‘War criminals’ go straight to hell, Ukrainian UN ambassador tells Russia
The UN envoy challenged his colleague to say that Moscow’s forces were not bombing Ukrainian cities
Speaking during an emergency meeting of the United Nations Security Council on Wednesday night, Kiev’s envoy Sergey Kislitsa had some choice words for his colleague Vassily Nebenzia.
“About 48 minutes ago, your president declared war on Ukraine,” he said, calling on him to “say on the record that, at this very moment, your troops do not shell and bomb Ukrainian cities, that your troops do not move into the territory of Ukraine.”
“There is no purgatory for war criminals,” he said. “They go straight to hell, Ambassador.”
In response, Nebenzia insisted that Moscow was “not being aggressive against the Ukrainian people, but against the junta that is in power in Kiev,” and that the meeting would be adjourned.
Russian President Vladimir Putin announced that he had ordered Moscow’s military to conduct a special operation in the Donbass after the leaders of the breakaway republics demanded military assistance in response to what they claimed was an uptick in “Ukrainian aggression.”
“Circumstances require us to take decisive and immediate action,” the order reads. “The People’s Republics of Donbass turned to Russia with a request for help. In this regard, in accordance with Article 51, part 7 of the UN Charter, with the sanction of the Federation Council and in pursuance of the friendship treaties ratified by the Federal Assembly and mutual assistance with the Donetsk and Lugansk People’s Republics, I have decided to conduct a special military operation,” Putin declared.
According to the president, Moscow has “no plans to occupy Ukrainian territory.” Shortly after the address, a series of explosions hit sites across the Eastern European nation, including military instillations and airfields. Blasts were also heard around major cities, including the capital, Kiev.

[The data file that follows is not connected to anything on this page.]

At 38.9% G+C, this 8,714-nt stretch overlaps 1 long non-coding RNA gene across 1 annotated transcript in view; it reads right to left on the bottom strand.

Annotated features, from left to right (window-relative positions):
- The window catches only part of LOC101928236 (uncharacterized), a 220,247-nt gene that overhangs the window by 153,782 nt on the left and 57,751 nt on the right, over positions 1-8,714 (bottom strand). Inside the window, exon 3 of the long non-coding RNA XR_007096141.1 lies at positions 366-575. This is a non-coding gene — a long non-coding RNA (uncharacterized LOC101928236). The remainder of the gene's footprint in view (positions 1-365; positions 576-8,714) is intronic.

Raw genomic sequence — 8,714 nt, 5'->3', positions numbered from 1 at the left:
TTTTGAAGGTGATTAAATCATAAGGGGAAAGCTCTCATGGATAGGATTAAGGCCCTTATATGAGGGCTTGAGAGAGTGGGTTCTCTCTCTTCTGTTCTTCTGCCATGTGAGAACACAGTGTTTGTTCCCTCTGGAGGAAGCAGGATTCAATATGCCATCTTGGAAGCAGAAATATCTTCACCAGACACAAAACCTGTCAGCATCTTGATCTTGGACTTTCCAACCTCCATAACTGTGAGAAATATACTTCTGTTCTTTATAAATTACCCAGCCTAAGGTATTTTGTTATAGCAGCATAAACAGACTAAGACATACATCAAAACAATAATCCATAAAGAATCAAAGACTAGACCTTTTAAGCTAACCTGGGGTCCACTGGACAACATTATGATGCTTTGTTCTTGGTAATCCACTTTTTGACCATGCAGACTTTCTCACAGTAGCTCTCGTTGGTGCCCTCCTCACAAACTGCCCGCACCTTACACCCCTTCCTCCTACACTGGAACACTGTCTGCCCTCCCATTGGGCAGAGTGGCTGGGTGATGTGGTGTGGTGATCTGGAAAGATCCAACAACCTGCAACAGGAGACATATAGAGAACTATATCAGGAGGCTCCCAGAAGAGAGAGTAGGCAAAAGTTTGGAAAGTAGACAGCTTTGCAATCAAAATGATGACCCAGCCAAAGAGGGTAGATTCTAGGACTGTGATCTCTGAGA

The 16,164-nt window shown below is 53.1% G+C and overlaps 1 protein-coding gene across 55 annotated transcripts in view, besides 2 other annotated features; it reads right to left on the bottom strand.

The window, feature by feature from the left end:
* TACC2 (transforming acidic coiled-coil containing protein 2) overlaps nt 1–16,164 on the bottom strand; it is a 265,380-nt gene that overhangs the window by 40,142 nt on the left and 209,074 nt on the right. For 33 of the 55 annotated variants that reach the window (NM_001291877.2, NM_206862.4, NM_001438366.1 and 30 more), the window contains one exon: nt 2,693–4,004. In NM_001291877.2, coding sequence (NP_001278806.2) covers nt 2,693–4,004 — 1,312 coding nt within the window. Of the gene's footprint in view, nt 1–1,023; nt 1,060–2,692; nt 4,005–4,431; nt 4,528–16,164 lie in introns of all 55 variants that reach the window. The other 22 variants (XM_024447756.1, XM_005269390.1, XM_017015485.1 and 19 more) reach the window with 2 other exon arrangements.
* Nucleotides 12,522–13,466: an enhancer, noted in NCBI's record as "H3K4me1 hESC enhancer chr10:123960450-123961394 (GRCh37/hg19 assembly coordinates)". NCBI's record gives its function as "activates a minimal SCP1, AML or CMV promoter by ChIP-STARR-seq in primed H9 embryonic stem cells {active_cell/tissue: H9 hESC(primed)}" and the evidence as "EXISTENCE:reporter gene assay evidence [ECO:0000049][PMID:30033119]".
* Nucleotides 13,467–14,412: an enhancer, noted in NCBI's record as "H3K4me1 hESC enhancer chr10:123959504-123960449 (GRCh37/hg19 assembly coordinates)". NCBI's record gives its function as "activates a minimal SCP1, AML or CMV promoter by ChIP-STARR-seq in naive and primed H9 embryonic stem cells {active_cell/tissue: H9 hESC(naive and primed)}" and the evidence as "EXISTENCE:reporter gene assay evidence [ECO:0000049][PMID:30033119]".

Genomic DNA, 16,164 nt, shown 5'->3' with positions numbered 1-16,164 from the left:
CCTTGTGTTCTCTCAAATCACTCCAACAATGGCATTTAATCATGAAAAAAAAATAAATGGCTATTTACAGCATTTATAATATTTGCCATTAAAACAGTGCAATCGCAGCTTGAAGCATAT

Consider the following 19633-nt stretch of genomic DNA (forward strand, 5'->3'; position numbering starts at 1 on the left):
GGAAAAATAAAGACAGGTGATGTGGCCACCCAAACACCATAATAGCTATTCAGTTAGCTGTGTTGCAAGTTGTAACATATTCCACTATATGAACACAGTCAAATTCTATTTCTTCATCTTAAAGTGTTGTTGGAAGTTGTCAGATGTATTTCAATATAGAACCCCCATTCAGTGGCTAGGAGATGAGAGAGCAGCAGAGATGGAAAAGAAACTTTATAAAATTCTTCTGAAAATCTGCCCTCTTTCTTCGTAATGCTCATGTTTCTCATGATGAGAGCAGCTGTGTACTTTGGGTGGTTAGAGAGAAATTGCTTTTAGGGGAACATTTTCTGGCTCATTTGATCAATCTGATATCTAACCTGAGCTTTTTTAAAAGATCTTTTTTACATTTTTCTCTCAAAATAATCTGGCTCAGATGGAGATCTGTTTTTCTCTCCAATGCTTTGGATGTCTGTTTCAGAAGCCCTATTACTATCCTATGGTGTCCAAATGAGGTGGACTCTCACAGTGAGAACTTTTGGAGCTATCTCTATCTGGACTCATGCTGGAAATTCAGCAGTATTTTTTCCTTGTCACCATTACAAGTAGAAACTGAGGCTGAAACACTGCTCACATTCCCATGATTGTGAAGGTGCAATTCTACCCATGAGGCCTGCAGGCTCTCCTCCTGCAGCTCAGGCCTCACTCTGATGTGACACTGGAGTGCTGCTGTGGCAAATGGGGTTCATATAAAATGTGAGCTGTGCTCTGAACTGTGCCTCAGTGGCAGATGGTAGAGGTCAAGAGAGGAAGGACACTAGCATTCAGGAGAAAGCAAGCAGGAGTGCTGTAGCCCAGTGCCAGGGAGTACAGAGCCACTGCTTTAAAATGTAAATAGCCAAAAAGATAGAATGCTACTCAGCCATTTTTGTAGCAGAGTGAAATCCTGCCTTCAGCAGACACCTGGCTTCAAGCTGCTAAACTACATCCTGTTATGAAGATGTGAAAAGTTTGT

The move comes after the Kremlin affirmed the independence of the Donetsk and Lugansk People’s Republics. The two regions declared their autonomy from Kiev’s control in 2014, following the events of the Maidan, when violent street protests toppled the elected government in Ukraine.
Putin claimed that the move to recognize their sovereignty came as a direct result of the failure of the Minsk agreements, designed to put an end to the bloody conflict in the country’s east. “They are not interested in peaceful solutions – they want to start a Blitzkrieg,” he claimed. “Every day they are amassing troops in the Donbass.”
Western officials have been warning for months that Moscow’s armed forces are amassing at the Ukrainian border with the goal of invading the country. Russia has so far denied that it plans to attack, and insists its actions in the Donbass will be defensive.
US President Joe Biden said last week that the sharp uptick in hostilities in the Donbass may be the beginning of a “false flag” operation, giving Moscow’s troops an “excuse to go in” and invade.